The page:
Do Low-Calorie Sweetened Beverages Help to Control Food Cravings?

ARTICLE: Do low-calorie sweetened beverages help to control food cravings? Two experimental studies

AUTHORS:   Maloney NG, Christiansen P, Harrold JA, Halford JCG, Hadman CA

SOURCE:  Physiology & Behavior.2019;208(112500):1-9

SUMMARY BY:  Robyn Flipse, MS, MA, RDN


This study explores whether low-calorie sweetened (LCS) beverages help regular consumers adhere to their weight loss diet goals by controlling food cravings. The authors propose the sweet taste of LCS beverages not only satisfies hedonic cravings of frequent consumers, but it may also serve as a “diet prime” that reinforces desired eating behaviors while preventing those behaviors that may result in negative feelings that could further disrupt dietary goals. Two theoretical models are cited to support the hypotheses.

The “goal conflict model” suggests restrained eaters are often unsuccessful at managing body weight because they are attempting to juggle two conflicting goals: 1. The enjoyment of eating; and 2. Weight control. Although motivated to limit their food intake to control their weight, restrained eaters often have episodes of disinhibited eating because they experience less hedonic satisfaction from what they eat when restricting themselves. The sweet taste of LCS beverages may satisfy their hedonic cravings to stay the course.

The “incentive-motivational model” suggests that people are pulled towards behaviors that lead to rewards and push away from those that might have negative consequences. For restrained eaters, repeated positive stimuli associated with a food reward, like the sweet taste of LCS beverages, may bias regular consumers of these beverages towards that stimuli and serve as a hedonic cue that keeps them from seeking other food rewards that could lead to the negative feelings of guilt associated with uncontrolled eating.

Study Design

An online Food Frequency Questionnaire was used to place each of the 120 selected participants into one of two groups: 1. Frequent consumers of LCS beverages (> 825 mL/day); or 2. Non-consumers (0 mL/day). The non-consumers were also identified as consuming either >825 mL/day of sugar sweetened beverages and/or >825 mL water/day to control for volume of beverage consumption.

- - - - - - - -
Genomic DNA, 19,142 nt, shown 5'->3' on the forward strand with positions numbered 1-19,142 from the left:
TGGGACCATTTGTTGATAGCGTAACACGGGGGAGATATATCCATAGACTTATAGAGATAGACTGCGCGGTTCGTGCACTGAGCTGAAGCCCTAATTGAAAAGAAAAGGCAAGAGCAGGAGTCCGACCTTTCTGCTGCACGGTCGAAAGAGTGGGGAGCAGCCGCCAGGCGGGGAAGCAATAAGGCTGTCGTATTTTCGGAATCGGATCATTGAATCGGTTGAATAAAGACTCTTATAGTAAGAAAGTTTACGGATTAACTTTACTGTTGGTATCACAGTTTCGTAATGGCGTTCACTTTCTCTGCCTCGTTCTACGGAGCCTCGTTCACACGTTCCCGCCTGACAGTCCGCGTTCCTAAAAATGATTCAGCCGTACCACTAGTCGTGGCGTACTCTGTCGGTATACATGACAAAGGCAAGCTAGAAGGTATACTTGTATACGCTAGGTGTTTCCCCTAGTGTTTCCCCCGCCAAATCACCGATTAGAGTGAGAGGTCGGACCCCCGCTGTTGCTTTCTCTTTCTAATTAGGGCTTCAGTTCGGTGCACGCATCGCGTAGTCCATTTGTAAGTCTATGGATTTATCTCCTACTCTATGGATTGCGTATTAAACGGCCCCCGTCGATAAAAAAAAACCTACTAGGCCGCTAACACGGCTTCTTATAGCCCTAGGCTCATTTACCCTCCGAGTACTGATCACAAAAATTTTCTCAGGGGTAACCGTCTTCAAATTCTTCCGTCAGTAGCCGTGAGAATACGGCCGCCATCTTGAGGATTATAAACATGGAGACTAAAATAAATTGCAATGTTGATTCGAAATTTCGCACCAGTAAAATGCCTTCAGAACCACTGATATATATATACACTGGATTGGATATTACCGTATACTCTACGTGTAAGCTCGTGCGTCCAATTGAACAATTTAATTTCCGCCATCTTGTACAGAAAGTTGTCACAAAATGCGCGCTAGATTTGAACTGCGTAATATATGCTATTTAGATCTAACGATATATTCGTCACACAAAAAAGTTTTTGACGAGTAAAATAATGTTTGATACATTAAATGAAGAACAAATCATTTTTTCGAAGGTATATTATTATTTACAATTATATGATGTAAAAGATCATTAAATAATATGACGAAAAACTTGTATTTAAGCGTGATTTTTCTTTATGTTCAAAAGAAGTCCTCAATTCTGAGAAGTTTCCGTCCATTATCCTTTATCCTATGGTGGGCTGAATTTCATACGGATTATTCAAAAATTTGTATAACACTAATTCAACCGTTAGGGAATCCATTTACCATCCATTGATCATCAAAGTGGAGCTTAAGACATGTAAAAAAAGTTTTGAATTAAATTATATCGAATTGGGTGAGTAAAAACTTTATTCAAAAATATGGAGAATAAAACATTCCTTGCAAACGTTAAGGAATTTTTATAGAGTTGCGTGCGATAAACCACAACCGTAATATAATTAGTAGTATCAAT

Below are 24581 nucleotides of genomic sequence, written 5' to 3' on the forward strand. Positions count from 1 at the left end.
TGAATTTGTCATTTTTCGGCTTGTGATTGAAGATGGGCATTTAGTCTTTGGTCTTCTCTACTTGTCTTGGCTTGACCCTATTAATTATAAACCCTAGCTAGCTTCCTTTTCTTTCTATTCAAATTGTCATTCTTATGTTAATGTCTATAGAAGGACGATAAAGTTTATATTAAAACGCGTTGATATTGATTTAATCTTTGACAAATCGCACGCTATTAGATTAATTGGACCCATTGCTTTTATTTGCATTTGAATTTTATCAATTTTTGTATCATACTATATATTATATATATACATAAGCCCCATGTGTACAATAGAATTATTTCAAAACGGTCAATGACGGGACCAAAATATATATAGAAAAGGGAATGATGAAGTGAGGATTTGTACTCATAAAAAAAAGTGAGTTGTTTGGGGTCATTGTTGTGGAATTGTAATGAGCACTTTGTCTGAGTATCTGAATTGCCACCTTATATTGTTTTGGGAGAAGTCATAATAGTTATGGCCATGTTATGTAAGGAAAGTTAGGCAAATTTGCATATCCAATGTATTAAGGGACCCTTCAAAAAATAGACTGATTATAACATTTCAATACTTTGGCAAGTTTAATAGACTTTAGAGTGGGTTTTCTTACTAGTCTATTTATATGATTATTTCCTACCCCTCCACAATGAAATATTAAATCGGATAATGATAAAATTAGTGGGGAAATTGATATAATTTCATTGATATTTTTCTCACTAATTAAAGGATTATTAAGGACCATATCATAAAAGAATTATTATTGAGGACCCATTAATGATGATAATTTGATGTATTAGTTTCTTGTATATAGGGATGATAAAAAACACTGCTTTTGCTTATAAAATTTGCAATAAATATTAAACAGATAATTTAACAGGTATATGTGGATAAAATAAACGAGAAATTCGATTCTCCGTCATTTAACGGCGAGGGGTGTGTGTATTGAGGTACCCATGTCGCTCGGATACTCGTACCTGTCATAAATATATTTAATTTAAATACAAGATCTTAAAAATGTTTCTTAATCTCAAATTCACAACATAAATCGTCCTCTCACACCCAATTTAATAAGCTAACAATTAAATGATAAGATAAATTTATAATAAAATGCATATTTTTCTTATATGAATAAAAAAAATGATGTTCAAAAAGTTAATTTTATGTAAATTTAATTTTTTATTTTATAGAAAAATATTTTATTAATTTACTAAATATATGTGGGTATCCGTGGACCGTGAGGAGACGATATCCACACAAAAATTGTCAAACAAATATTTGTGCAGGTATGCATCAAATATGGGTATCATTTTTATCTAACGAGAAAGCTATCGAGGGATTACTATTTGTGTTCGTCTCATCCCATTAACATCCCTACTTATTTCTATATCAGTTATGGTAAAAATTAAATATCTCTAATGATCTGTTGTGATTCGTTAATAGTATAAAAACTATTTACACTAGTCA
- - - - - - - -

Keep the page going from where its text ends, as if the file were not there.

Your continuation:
Frequent (N = 60) and non-consumers (N = 60) were randomized into the craving or controlled condition in a 2 x 2 between-subjects design. The craving condition was induced by having participants smell and touch their favorite chocolate candy bar for 2 minutes without tasting it. Participants were then askedto indicate how much they liked it on a visual analogue scale (VAS) ranging from “Not at all” to “Very much,” and how much they craved the bar at that moment using the same scale. The non-craving control condition involved a similar protocol but used colored wooden blocks resembling the shape and size of candy bars that participants had to smell and touch.

Energy intake after each condition was measured by providing each participant with a variety of sweet and savory snacks they indicated they liked and allowing them to eat ad libitum for 15 minutes. They were also offered a 1-liter bottle of the sugar-sweetened or LCS sweetened beverage they preferred or a 1-liter bottle of still water. All plates, bowls and beverages were covertly weighed before and after consumption to determine the amount consumed.

Attentional bias was measured using a visual probe task that involved viewing images of different beverages (LCS, SSB, and water) in different combinations, scenes and bottle varieties.  Participants were instructed to press a key as quickly as possible in response to the appearance of a probe on the screen in place of the image of a beverage. Their reaction time was measured for each of the 192 timed trials.